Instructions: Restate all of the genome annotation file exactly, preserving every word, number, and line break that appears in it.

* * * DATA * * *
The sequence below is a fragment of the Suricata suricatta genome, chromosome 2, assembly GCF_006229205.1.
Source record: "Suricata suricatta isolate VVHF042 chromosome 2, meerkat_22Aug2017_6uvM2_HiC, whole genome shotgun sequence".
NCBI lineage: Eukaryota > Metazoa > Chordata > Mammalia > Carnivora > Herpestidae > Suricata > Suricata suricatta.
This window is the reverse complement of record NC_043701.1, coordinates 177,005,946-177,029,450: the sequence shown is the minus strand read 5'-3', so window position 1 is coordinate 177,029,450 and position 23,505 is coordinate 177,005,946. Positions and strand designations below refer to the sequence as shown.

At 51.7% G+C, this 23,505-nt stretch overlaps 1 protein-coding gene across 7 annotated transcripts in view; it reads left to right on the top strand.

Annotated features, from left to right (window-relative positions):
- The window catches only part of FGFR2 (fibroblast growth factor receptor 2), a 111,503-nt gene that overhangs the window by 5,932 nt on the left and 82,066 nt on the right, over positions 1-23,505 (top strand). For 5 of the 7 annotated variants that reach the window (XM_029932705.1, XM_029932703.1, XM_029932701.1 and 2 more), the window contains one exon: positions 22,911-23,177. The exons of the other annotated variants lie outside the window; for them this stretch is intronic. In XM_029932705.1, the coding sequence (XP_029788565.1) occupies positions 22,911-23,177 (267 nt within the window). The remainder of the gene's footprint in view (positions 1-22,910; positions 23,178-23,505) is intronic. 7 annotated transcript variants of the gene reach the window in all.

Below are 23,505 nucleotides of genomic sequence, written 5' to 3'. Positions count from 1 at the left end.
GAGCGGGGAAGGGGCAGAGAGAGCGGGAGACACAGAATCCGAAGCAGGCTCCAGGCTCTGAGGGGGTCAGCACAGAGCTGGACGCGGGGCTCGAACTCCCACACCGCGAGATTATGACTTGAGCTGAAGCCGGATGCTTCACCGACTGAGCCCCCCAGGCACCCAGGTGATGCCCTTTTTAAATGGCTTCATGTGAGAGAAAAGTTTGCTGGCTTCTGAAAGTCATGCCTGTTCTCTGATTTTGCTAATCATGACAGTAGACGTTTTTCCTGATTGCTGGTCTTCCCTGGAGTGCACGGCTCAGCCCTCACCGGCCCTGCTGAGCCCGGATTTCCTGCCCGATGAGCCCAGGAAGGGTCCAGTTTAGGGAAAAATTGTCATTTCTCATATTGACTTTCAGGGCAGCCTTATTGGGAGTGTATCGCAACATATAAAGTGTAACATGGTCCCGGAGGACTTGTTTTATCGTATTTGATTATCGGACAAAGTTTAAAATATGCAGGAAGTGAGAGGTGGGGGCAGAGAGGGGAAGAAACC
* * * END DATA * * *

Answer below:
The sequence below is a fragment of the Suricata suricatta genome, chromosome 2, assembly GCF_006229205.1.
Source record: "Suricata suricatta isolate VVHF042 chromosome 2, meerkat_22Aug2017_6uvM2_HiC, whole genome shotgun sequence".
NCBI lineage: Eukaryota > Metazoa > Chordata > Mammalia > Carnivora > Herpestidae > Suricata > Suricata suricatta.
This window is the reverse complement of record NC_043701.1, coordinates 177,005,946-177,029,450: the sequence shown is the minus strand read 5'-3', so window position 1 is coordinate 177,029,450 and position 23,505 is coordinate 177,005,946. Positions and strand designations below refer to the sequence as shown.

At 51.7% G+C, this 23,505-nt stretch overlaps 1 protein-coding gene across 7 annotated transcripts in view; it reads left to right on the top strand.

Annotated features, from left to right (window-relative positions):
- The window catches only part of FGFR2 (fibroblast growth factor receptor 2), a 111,503-nt gene that overhangs the window by 5,932 nt on the left and 82,066 nt on the right, over positions 1-23,505 (top strand). For 5 of the 7 annotated variants that reach the window (XM_029932705.1, XM_029932703.1, XM_029932701.1 and 2 more), the window contains one exon: positions 22,911-23,177. The exons of the other annotated variants lie outside the window; for them this stretch is intronic. In XM_029932705.1, the coding sequence (XP_029788565.1) occupies positions 22,911-23,177 (267 nt within the window). The remainder of the gene's footprint in view (positions 1-22,910; positions 23,178-23,505) is intronic. 7 annotated transcript variants of the gene reach the window in all.

Below are 23,505 nucleotides of genomic sequence, written 5' to 3'. Positions count from 1 at the left end.
GAGCGGGGAAGGGGCAGAGAGAGCGGGAGACACAGAATCCGAAGCAGGCTCCAGGCTCTGAGGGGGTCAGCACAGAGCTGGACGCGGGGCTCGAACTCCCACACCGCGAGATTATGACTTGAGCTGAAGCCGGATGCTTCACCGACTGAGCCCCCCAGGCACCCAGGTGATGCCCTTTTTAAATGGCTTCATGTGAGAGAAAAGTTTGCTGGCTTCTGAAAGTCATGCCTGTTCTCTGATTTTGCTAATCATGACAGTAGACGTTTTTCCTGATTGCTGGTCTTCCCTGGAGTGCACGGCTCAGCCCTCACCGGCCCTGCTGAGCCCGGATTTCCTGCCCGATGAGCCCAGGAAGGGTCCAGTTTAGGGAAAAATTGTCATTTCTCATATTGACTTTCAGGGCAGCCTTATTGGGAGTGTATCGCAACATATAAAGTGTAACATGGTCCCGGAGGACTTGTTTTATCGTATTTGATTATCGGACAAAGTTTAAAATATGCAGGAAGTGAGAGGTGGGGGCAGAGAGGGGAAGAAACC